Aggression and intensity

One of the things that is often overlooked by people practicing self defense arts is the importance of mental conditioning. People can spend hours hitting pads or releasing from chokes etc only to find that these much needed skills abandon them when they need them the most. The reason that these techniques can fail is not in the techniques themselves nor is it in a practitioners physical ability, but rather due to the fact that the practitioner very likely hasn’t spent enough time conditioning his mind as much as his body.

Maybe this is due to the number of ways that Martial arts have been changed to martial activities. In sporting martial arts it is seen as bad form to be over aggressive and in cardio kick boxing there is just no need to put yourself in the same mind set as in self-defense training. However for self-defense we need to condition the mind as much as the body in order to be effective.

Aggression is something that makes a lot of people feel very uncomfortable. In this day and age of civilised society being aggressive is often frowned upon and we are taught largely to be polite and gentle with each other. This is all very well until you come across someone who is not going to be polite and gentle with you. Again these kinds of aggressive people often make others around them uneasy and our usual reaction is to ignore them or just give in and let them rant. In fact people often use this very reaction to get their way in social settings. In unsocial or self-defense settings letting someone have their way through aggression or intimidation could very possibly the worst thing you could do.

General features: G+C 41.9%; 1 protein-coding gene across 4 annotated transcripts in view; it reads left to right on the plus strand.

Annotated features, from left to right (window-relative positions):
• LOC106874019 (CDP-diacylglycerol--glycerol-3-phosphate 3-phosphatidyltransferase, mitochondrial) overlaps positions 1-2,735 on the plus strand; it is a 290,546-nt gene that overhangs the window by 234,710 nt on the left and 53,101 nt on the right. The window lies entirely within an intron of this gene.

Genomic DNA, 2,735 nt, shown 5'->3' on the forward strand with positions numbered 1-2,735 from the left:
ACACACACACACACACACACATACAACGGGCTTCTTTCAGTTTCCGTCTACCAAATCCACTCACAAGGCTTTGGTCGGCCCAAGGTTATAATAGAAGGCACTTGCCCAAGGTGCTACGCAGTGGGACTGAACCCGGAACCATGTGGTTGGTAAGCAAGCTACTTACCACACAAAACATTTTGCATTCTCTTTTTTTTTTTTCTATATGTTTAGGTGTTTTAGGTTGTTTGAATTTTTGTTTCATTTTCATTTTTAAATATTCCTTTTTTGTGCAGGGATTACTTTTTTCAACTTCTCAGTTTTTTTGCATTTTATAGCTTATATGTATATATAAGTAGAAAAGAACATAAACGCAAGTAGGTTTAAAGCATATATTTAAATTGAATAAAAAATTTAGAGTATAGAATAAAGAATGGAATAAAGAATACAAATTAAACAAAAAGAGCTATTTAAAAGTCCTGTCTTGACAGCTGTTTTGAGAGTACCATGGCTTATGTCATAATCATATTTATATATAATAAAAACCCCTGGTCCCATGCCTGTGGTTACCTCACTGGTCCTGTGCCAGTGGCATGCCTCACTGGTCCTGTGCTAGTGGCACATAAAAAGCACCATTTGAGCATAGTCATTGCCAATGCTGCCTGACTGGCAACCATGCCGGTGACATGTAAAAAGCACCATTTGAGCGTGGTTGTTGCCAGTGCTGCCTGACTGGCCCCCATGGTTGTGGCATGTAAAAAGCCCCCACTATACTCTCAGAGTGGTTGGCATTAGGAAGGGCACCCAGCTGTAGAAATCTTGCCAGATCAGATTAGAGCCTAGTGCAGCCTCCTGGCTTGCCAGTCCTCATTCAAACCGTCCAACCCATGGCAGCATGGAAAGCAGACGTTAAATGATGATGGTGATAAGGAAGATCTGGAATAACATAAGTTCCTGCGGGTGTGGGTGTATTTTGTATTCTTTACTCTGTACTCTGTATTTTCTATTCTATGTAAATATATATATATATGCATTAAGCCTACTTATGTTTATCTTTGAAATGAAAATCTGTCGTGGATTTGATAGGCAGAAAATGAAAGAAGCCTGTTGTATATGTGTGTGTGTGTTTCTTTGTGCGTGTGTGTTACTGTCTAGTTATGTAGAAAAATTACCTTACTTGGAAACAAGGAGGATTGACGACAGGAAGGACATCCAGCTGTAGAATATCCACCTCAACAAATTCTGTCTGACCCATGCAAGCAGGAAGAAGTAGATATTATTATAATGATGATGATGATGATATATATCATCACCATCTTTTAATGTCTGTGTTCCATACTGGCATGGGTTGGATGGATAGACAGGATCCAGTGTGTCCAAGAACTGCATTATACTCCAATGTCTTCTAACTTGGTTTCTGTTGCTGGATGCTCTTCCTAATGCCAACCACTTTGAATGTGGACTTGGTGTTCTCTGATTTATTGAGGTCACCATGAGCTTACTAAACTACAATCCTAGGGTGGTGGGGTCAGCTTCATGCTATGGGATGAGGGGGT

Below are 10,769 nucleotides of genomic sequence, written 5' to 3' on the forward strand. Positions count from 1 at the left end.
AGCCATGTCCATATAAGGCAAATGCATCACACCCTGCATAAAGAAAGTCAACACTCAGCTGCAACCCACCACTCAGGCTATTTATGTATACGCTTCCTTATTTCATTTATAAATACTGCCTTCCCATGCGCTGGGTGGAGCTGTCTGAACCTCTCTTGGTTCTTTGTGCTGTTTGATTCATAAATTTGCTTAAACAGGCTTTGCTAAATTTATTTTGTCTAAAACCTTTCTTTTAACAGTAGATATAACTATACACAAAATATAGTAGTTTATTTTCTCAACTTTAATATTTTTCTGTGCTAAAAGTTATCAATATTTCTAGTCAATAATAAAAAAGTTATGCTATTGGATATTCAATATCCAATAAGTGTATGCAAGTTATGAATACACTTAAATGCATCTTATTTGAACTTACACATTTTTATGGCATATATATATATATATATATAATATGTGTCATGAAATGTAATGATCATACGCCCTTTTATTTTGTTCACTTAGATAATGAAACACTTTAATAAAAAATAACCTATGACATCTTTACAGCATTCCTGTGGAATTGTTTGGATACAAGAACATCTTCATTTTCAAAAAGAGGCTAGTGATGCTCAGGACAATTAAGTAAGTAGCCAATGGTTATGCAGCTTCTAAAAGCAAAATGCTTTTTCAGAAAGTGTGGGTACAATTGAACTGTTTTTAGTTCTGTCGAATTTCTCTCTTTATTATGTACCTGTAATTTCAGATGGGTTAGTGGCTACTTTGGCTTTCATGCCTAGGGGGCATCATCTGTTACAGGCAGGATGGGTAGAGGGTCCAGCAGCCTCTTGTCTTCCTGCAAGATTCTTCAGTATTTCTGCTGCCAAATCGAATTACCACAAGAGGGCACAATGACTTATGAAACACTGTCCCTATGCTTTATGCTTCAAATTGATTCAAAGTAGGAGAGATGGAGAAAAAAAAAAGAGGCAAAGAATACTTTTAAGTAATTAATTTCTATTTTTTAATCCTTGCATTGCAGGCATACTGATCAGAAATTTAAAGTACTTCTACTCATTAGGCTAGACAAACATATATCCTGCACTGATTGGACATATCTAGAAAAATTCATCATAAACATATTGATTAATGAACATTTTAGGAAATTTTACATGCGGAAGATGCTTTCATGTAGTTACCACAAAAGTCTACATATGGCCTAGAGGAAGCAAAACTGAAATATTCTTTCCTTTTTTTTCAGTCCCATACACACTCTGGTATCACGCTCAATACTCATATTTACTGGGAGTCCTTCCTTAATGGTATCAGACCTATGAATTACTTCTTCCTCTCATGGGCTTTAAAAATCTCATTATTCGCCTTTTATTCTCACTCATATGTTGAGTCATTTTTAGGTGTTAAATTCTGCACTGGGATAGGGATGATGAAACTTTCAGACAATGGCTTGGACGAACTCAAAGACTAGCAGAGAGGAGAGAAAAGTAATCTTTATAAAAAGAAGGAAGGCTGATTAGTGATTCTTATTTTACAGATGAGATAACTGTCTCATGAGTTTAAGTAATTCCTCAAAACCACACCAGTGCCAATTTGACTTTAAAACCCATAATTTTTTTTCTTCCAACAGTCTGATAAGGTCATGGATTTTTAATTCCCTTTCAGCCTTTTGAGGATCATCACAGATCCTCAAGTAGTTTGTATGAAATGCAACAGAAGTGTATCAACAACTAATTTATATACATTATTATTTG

So we have to prepare ourselves to be aggressive but also to deal with aggression towards us. This process starts in the pad work drills and it starts with the practitioners themselves. Each time you are doing a drill you should feel yourself getting focused aggression on to the pads, your aim should not be to pace yourself for a number of rounds but to deliver maximum damage with each strike for as long as it takes there is no real room for pacing yourself. We are looking to simulate the hard attacking needed to survive a confrontation, but also internally looking for the mind to be focused and push through even when are bodies are under stress and telling us to stop
During training techniques you should also bring that level of intensity to your practice. If you approach your partner with the mind set of ‘he is a friend of mine, he won’t really hurt me’ then the training will have a very different feel, one of dancing with a partner rather than training with them. If you put yourself in mind of a real attack that you have to get out of even if the actually attack doesn’t change you have started to train a real self defense art. Through this aggression and determination will naturally start coming out.

As mentioned before this can feel quite strange to a student but it is a necessary first step to making your self-defense workable. After working on aggression internally we can start bringing it out. Verbalising aggression and posturing to our partner helps out both parties. The aggressor gets used to being aggressive (which sometimes is a good self-defense technique in itself) and the defender gets used to having someone being aggressive towards them. As with most things this takes practice to do well and in the beginning you’ll often find yourself saying silly things or laughing in the middle of the training. This is natural and your way of telling your partner that you are not really angry at them, in our civilized social world you are reminding your partner that you are playing a role. In time and with practice however these practices can become an invaluable part of a person’s training.